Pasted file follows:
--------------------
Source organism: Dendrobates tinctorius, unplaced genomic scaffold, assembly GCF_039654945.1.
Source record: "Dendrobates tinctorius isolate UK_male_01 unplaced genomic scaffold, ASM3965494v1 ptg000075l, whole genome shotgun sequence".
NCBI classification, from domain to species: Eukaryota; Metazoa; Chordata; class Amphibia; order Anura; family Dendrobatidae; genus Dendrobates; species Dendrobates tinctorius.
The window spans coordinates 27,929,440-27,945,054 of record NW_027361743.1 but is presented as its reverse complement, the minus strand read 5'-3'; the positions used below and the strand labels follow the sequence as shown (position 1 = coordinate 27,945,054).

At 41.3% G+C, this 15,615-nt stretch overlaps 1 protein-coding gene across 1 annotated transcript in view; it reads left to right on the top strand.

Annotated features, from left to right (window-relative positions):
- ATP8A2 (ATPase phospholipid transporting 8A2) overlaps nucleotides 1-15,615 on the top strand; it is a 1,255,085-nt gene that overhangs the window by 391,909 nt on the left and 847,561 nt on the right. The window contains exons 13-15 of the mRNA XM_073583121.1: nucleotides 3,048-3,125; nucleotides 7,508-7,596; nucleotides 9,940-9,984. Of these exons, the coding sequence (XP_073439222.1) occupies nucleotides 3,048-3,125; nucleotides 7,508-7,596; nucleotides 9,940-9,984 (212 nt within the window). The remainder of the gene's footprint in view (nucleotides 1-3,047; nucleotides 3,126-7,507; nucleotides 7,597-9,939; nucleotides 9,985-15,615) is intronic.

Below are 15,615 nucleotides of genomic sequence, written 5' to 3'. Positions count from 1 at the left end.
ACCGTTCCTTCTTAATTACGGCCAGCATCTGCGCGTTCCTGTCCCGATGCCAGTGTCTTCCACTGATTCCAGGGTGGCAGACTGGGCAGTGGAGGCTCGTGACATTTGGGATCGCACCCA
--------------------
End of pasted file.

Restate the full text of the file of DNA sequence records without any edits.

Source organism: Dendrobates tinctorius, unplaced genomic scaffold, assembly GCF_039654945.1.
Source record: "Dendrobates tinctorius isolate UK_male_01 unplaced genomic scaffold, ASM3965494v1 ptg000075l, whole genome shotgun sequence".
NCBI classification, from domain to species: Eukaryota; Metazoa; Chordata; class Amphibia; order Anura; family Dendrobatidae; genus Dendrobates; species Dendrobates tinctorius.
The window spans coordinates 27,929,440-27,945,054 of record NW_027361743.1 but is presented as its reverse complement, the minus strand read 5'-3'; the positions used below and the strand labels follow the sequence as shown (position 1 = coordinate 27,945,054).

At 41.3% G+C, this 15,615-nt stretch overlaps 1 protein-coding gene across 1 annotated transcript in view; it reads left to right on the top strand.

Annotated features, from left to right (window-relative positions):
- ATP8A2 (ATPase phospholipid transporting 8A2) overlaps nucleotides 1-15,615 on the top strand; it is a 1,255,085-nt gene that overhangs the window by 391,909 nt on the left and 847,561 nt on the right. The window contains exons 13-15 of the mRNA XM_073583121.1: nucleotides 3,048-3,125; nucleotides 7,508-7,596; nucleotides 9,940-9,984. Of these exons, the coding sequence (XP_073439222.1) occupies nucleotides 3,048-3,125; nucleotides 7,508-7,596; nucleotides 9,940-9,984 (212 nt within the window). The remainder of the gene's footprint in view (nucleotides 1-3,047; nucleotides 3,126-7,507; nucleotides 7,597-9,939; nucleotides 9,985-15,615) is intronic.

Below are 15,615 nucleotides of genomic sequence, written 5' to 3'. Positions count from 1 at the left end.
ACCGTTCCTTCTTAATTACGGCCAGCATCTGCGCGTTCCTGTCCCGATGCCAGTGTCTTCCACTGATTCCAGGGTGGCAGACTGGGCAGTGGAGGCTCGTGACATTTGGGATCGCACCCA